Wednesday, May 30, 2007

Oh great, another Idahoan is running our nation's natural landscape: Jim Caswell to head the Bureau of Land Management

The White House announced today that they have nominated Jim Caswell to be the new director of the Bureau of Land Management.

Caswell is a former timber-friendly Forest Supervisor from the Clearwater National Forest in northern Idaho. He was an opponent of Clinton's efforts to protect roadless lands and has headed the Idaho Office of Species Protection, which in Idaho means the protection of loggers, miners, and ranchers against eastern liberals and elites.

He has decried the cost of critical habitat designation for endangered species and he champions local control over natural resources and the earth. He prefers that Idaho's chinook salmon should find a way to survive the dams. He does not favor wolves or grizzly bears or bull trout on the endangered species list, and has worked to remove them from that list. He has often mused about why animals can't just get along with people.

He will join former Idaho senator and governor, Dirk Kempthorne, at the Department of Interior. In his position as Director of the BLM, Caswell will oversee approximately one eighth of the United States.

The White House announcement is here; a statement by Kempthorne is partially reported here (Miami Herald).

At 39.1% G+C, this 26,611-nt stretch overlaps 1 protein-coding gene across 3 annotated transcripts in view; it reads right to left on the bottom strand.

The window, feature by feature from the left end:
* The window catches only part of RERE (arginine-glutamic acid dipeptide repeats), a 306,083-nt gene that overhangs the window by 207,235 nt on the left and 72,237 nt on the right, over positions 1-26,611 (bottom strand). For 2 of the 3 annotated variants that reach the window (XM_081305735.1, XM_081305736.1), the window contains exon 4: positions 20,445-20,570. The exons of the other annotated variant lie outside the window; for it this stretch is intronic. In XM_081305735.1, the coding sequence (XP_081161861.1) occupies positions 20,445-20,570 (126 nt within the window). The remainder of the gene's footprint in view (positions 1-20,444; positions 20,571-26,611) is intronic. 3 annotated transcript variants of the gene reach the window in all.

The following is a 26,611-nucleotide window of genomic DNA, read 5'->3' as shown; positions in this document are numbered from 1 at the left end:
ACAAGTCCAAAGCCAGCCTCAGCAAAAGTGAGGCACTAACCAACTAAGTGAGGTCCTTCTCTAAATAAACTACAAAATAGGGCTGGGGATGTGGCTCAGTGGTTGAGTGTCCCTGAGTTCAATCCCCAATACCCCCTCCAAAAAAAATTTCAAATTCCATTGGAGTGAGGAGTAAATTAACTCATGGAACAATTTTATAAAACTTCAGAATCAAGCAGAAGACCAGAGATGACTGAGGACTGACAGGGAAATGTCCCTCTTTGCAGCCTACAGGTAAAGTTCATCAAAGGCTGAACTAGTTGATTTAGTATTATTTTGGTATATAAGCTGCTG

What the Chuck said...

Jim Caswell is easy to neutralize. What the hell did he ever manage to do at the Office of What the Fuck in Idaho besides collect a paycheck?

He is not a Worthy Foe. What is it gonna say about us if we can't stop that idiot?


be said...

Caswell before a Senate Committee in '03 hating up on critical habitat designation and bull trout.

"We support current efforts in Congress to allow the Secretary of Interior to determine, in the first place, if critical habitat designation is needed in the best interests of the species."

"The Distinct Population Segment for the Columbia River bull trout must be broken into smaller, more biologically-based segments in order to make recovery achievable"

"Those of us who operate delegated federal environmental programs can attest there is a greater chance of environmental compliance when the state is brought into the partnership between government and the regulated community. An incentive-based approach is key. This same concept – “cooperative federalism” – must be applied to the Endangered Species Act."